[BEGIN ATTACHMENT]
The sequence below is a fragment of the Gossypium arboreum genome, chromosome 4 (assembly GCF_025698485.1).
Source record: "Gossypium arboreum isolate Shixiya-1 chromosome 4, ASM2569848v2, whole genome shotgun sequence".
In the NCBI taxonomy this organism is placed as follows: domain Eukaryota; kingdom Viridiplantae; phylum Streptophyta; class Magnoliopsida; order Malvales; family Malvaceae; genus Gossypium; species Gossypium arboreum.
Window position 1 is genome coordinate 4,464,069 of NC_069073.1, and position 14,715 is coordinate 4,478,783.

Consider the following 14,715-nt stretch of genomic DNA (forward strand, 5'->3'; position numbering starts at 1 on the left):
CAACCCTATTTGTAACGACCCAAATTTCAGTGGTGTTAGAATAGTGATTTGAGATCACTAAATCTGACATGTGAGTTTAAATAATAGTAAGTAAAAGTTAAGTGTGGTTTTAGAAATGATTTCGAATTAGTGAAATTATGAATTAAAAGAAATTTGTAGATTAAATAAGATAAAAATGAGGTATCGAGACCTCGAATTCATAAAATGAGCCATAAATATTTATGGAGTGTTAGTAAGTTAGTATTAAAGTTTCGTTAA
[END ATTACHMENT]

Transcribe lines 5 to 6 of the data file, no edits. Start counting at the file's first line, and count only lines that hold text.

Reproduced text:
Consider the following 14,715-nt stretch of genomic DNA (forward strand, 5'->3'; position numbering starts at 1 on the left):
CAACCCTATTTGTAACGACCCAAATTTCAGTGGTGTTAGAATAGTGATTTGAGATCACTAAATCTGACATGTGAGTTTAAATAATAGTAAGTAAAAGTTAAGTGTGGTTTTAGAAATGATTTCGAATTAGTGAAATTATGAATTAAAAGAAATTTGTAGATTAAATAAGATAAAAATGAGGTATCGAGACCTCGAATTCATAAAATGAGCCATAAATATTTATGGAGTGTTAGTAAGTTAGTATTAAAGTTTCGTTAA